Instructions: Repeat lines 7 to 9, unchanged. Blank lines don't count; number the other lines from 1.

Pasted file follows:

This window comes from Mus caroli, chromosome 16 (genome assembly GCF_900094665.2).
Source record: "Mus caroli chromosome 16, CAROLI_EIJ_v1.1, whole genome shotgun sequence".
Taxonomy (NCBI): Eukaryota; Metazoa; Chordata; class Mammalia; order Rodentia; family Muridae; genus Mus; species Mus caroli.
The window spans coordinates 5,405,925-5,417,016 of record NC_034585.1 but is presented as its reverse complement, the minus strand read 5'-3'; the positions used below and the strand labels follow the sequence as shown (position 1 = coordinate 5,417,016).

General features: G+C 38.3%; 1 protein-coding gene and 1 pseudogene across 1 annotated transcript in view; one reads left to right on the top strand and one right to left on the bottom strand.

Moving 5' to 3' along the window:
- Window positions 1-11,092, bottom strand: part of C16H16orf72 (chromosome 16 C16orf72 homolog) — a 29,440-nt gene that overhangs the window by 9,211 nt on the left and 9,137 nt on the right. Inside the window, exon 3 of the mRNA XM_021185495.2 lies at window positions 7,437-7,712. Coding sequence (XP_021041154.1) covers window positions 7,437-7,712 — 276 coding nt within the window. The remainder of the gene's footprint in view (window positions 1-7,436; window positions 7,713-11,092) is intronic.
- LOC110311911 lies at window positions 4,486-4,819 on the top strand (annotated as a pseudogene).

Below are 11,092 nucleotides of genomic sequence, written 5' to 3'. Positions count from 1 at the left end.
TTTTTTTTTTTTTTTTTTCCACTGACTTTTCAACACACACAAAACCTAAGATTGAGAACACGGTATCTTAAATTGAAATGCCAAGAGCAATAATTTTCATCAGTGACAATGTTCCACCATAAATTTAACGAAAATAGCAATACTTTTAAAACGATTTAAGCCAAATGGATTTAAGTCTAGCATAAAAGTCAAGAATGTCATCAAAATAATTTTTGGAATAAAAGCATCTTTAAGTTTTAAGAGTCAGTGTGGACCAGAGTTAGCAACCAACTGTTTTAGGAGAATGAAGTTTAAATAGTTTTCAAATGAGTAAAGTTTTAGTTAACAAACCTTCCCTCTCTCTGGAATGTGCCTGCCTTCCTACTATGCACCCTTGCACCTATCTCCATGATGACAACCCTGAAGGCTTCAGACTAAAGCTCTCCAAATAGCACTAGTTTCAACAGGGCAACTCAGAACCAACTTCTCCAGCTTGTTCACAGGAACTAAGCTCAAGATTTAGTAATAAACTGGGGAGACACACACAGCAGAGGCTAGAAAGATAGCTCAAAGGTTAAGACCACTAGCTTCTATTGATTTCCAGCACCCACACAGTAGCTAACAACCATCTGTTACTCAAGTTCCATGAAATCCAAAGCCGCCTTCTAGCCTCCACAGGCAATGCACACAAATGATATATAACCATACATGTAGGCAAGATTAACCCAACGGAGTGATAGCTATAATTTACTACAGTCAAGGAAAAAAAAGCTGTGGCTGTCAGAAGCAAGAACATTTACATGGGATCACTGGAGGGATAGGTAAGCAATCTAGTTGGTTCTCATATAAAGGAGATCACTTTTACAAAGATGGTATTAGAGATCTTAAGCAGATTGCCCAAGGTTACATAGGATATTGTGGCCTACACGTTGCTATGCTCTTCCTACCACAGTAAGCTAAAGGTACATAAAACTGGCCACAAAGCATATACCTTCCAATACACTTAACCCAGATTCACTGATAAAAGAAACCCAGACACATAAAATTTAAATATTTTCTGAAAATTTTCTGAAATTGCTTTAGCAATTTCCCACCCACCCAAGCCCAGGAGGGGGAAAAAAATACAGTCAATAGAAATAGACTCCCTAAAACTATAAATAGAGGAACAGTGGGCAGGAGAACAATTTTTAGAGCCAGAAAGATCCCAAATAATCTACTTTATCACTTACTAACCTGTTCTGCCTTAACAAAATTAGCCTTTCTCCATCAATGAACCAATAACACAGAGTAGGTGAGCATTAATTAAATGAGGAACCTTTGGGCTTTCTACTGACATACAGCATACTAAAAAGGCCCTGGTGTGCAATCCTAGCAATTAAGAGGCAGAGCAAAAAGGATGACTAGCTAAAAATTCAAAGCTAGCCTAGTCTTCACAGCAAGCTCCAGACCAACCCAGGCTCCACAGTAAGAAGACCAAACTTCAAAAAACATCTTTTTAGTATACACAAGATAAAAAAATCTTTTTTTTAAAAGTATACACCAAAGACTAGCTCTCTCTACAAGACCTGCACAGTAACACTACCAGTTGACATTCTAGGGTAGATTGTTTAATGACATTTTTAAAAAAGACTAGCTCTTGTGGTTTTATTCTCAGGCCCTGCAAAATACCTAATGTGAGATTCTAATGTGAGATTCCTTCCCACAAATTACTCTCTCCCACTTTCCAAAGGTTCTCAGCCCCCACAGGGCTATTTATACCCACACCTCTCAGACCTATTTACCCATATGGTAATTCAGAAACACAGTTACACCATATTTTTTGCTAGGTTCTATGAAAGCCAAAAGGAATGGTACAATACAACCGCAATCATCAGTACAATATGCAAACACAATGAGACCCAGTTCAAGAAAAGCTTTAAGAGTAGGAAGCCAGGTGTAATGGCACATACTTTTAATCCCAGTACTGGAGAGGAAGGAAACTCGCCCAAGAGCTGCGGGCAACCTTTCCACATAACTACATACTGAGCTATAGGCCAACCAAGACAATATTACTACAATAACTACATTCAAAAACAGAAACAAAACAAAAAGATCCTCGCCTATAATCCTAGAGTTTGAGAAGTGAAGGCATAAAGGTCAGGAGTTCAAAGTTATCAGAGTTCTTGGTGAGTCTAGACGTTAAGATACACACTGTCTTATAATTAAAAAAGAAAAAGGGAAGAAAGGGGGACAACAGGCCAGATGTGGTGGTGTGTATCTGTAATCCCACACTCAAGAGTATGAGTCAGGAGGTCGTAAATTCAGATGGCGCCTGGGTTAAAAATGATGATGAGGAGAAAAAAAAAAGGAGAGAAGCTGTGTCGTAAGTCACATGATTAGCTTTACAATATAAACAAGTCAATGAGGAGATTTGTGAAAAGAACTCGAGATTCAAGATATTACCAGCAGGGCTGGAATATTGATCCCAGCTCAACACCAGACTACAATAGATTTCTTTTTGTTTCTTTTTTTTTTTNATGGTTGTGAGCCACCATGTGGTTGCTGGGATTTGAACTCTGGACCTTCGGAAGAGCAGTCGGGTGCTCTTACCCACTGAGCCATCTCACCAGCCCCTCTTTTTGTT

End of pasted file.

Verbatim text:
- Window positions 1-11,092, bottom strand: part of C16H16orf72 (chromosome 16 C16orf72 homolog) — a 29,440-nt gene that overhangs the window by 9,211 nt on the left and 9,137 nt on the right. Inside the window, exon 3 of the mRNA XM_021185495.2 lies at window positions 7,437-7,712. Coding sequence (XP_021041154.1) covers window positions 7,437-7,712 — 276 coding nt within the window. The remainder of the gene's footprint in view (window positions 1-7,436; window positions 7,713-11,092) is intronic.
- LOC110311911 lies at window positions 4,486-4,819 on the top strand (annotated as a pseudogene).

Below are 11,092 nucleotides of genomic sequence, written 5' to 3'. Positions count from 1 at the left end.